When it came time for this expansion, the brewery bought the building next door, broke down the walls and created the space we’re standing in today. This expansion quintupled their footprint and brewing capacity, pushing them to a 125,000 square foot space with a potential brewing capacity of 500,000 barrels of beer per year.
With all this growth comes a concern: as the quantity of beer goes up, will the quality remain? Zak says that’s something that they think about a lot.
“With the old system, we were brewing 24 hours a day – it was non-stop. Too many mistakes can slip through when you’re brewing like that. We built this to avoid that happening. On average we do 330 barrel batches – so it takes about 3 batches to fill one of those tanks as oppose to 20. It allows us to slow down, spend more time and attention on each barrel of beer, proper quality assurance, proper lab testing and proper taste testing. As a result, we’re making better beer now than we’ve ever made.”
After we take a look at the five new 1,000 barrel fermenters and three new 1,000 barrel brite tanks. After we walk amongst the massive packaging line and canning lines and peek inside the new barrel warehouse to learn about their plans for expanding the program one thing is made clear: SweetWater cares a lot about the beer they make.
Back in the taproom, Head Brewer Nick Nock shares a few pints and walks us through each of SweetWater’s launch beers.
420 Extra Pale Ale
420 is SweetWater’s flagship beer. It’s a west coast-style pale ale that was originally brewed on April, 20th 1997… hence the name. Why, what were you thinking?
“420 is brewed with Two Row, Munich malt and 37l level bond. They kiln the malt and it’s full of starch so as they roast it a bit, it turns into caramel. The hops are Cascade, which is a citrusy hop with notes of grapefruit and tangerine and Centennial, which has a more floral and earthy character.” – Nick Nock, Head Brewer
I’m told that SweetWater’s IPA is the staff favorite. It’s definitely the best “bang for your buck” at about 6% ABV it packs a ton of hop bitterness balanced against a really nice sweet malt bill.
“This is one of our more complex beers – it’s got five different hops in it. Cascade, Columbus, Centennial, and then it’s dry hopped with Simcoe and Golding. Dry hopping is a process where we add hops to the fermenter right before fermentation is done. This gives the beer a really strong aroma – you get flavor from it but for the most part its aroma.” – Nick Nock, Head Brewer
Take Two Pils
Take Two Pils is one of SweetWater’s newest beers. It’s a wonderfully clean and crisp pilsner with a spicy, floral hop character.
“Take Two Pils is fermented at 13 degrees which is the coldest fermentation that we do and it gives the beer a nice crisp, clean bodied mouth feel and finish. SweetWater’s flair is that we’re not afraid of hops at all so it’s a pretty heavily hopped pilsner. It’s made with two row and pilsner malt and noble hops – which are hops from the old country. It features Saaz hops (which gives it a spiciness, almost peppery quality), Simcoe (citrusy and floral) and Golding (which is earthy).” – Nick Nock, Head Brewer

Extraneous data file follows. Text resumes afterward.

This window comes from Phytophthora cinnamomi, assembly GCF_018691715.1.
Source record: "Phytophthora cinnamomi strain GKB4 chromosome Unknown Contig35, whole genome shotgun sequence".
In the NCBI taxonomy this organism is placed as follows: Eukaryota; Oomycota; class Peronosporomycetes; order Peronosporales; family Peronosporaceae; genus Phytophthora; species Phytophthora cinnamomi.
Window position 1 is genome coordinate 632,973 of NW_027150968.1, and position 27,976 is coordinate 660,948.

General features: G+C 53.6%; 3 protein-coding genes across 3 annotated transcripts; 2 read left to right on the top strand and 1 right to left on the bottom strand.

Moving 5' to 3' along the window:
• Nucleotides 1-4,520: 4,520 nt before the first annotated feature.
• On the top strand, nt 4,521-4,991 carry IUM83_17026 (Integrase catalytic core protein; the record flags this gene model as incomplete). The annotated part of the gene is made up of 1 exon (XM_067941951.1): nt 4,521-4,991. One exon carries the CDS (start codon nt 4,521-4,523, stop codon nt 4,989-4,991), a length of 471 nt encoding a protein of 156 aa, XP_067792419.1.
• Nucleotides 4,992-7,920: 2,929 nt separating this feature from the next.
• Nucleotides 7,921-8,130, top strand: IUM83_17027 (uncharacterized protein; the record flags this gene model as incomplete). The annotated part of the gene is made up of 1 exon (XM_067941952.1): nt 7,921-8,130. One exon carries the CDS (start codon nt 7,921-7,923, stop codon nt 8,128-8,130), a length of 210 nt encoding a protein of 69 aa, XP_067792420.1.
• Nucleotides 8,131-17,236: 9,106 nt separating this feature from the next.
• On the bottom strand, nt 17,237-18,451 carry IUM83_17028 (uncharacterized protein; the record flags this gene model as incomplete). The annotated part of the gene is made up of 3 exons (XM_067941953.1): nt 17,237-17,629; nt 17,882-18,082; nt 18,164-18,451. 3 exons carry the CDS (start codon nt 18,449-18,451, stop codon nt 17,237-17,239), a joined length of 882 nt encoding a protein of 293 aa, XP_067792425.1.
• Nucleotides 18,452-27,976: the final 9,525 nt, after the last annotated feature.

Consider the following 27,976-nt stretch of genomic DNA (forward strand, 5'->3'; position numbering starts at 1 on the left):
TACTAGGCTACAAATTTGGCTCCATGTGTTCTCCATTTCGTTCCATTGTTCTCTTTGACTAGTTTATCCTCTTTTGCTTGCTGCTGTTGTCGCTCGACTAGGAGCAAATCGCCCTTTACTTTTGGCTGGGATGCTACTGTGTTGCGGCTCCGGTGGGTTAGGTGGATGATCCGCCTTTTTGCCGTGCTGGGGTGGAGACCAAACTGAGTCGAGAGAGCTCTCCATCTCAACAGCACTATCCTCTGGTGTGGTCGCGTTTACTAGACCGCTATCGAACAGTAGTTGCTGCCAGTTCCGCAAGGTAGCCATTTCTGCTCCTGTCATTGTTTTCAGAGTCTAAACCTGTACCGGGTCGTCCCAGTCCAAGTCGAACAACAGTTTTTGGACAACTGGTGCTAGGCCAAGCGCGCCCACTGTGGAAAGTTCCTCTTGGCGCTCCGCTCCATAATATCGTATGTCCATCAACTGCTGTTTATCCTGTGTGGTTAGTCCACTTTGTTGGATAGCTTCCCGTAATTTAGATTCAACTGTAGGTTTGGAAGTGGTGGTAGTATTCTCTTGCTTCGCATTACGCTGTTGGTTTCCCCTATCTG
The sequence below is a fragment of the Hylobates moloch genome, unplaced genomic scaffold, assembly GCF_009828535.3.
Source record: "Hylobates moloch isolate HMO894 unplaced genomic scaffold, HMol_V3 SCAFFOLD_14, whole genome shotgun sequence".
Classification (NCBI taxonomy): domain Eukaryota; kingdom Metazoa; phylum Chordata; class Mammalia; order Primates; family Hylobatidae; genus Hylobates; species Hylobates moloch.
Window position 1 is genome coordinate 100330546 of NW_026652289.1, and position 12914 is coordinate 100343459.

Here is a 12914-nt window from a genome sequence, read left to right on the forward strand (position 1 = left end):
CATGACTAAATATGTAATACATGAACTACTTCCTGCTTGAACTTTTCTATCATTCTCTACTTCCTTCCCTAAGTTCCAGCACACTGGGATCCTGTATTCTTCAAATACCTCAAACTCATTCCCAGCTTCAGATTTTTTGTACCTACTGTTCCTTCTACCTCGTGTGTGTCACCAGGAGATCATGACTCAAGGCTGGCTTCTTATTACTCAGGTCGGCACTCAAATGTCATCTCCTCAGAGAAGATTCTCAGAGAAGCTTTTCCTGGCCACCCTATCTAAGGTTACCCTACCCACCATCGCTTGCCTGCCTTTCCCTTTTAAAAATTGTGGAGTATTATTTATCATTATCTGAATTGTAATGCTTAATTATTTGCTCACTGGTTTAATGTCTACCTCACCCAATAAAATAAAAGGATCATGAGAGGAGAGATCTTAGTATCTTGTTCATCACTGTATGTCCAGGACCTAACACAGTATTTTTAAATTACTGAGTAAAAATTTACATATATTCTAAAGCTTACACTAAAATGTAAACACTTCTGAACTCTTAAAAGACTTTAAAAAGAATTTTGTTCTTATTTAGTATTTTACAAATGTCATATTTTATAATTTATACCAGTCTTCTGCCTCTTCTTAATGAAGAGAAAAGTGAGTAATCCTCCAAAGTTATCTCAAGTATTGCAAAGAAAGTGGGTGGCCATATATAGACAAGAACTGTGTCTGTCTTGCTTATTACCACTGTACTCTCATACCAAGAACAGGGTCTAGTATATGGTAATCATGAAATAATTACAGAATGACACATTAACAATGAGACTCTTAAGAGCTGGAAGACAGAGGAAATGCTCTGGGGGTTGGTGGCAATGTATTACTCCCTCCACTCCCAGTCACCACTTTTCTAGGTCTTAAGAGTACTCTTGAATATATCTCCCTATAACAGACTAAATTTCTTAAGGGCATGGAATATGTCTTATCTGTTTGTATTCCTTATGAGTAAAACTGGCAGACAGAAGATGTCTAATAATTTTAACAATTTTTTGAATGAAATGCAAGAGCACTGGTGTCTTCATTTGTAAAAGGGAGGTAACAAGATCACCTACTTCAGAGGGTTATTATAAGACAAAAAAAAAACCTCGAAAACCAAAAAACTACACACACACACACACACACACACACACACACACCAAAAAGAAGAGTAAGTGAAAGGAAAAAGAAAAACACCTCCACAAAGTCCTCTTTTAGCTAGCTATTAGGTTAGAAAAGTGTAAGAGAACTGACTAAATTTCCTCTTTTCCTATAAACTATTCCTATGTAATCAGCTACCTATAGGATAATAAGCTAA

SweetWater’s Blue is the ultimate patio beer. I know, I know, there’s snow outside. But believe me when I say, spring is coming and when it does, you’ll want a few pints of this light-bodied ale with hints of blueberry.
“Blue was one of the first beers we ever made. It’s a wheat beer which is important because it’s really light but it also gives a nice frothiness to the beer. It’s great for head retention. Then we add blueberries at the end, mostly for the aroma but also for the flavor. We call that the “Bruce Springsteen” of beer because people either love it or hate it, there’s really no in-between.” – Nick Nock, Head Brewer
SweetWater in Chicago
SweetWater has seen a lot of growth over the past two decades and they’re about to embark on their next challenge by expanding to Chicago, the furthest market from home base.
“When we started this thing we were brewers first, we had no business acumen. We were figuring out the business as we were going along. The only thing we knew was how we wanted our business to be. We created this thing around who we were as individuals: about good beer, good people and a great time. The further we get from home, the more important it is for us to share that with people who have never met us before.”
The best way to understand what makes SweetWater so special is to sit down with one of these guys, share a few pints, and trade a few stories. Because believe me, these guys have stories. If you can get down to Georgia, stop by the brewery and say hi. Tell them we sent you. If you can’t, there will be plenty of opportunities to come out and meet these folks and “vibe on their mellow ways.” Oh, and drink their tasty beer. I’ll leave you with this final word from founder Freddy Bensch:
“I haven’t worked a day in my life, it’s been fun as shit. You always hear people talking about businesses as being families: but this is truly a family. I mean, the shit that goes on in here… it’s passionate, we’re like brothers and sisters. I love coming to work, especially when you have to walk by 10 taps on the way in. It doesn’t suck.”
// Matt Tanaka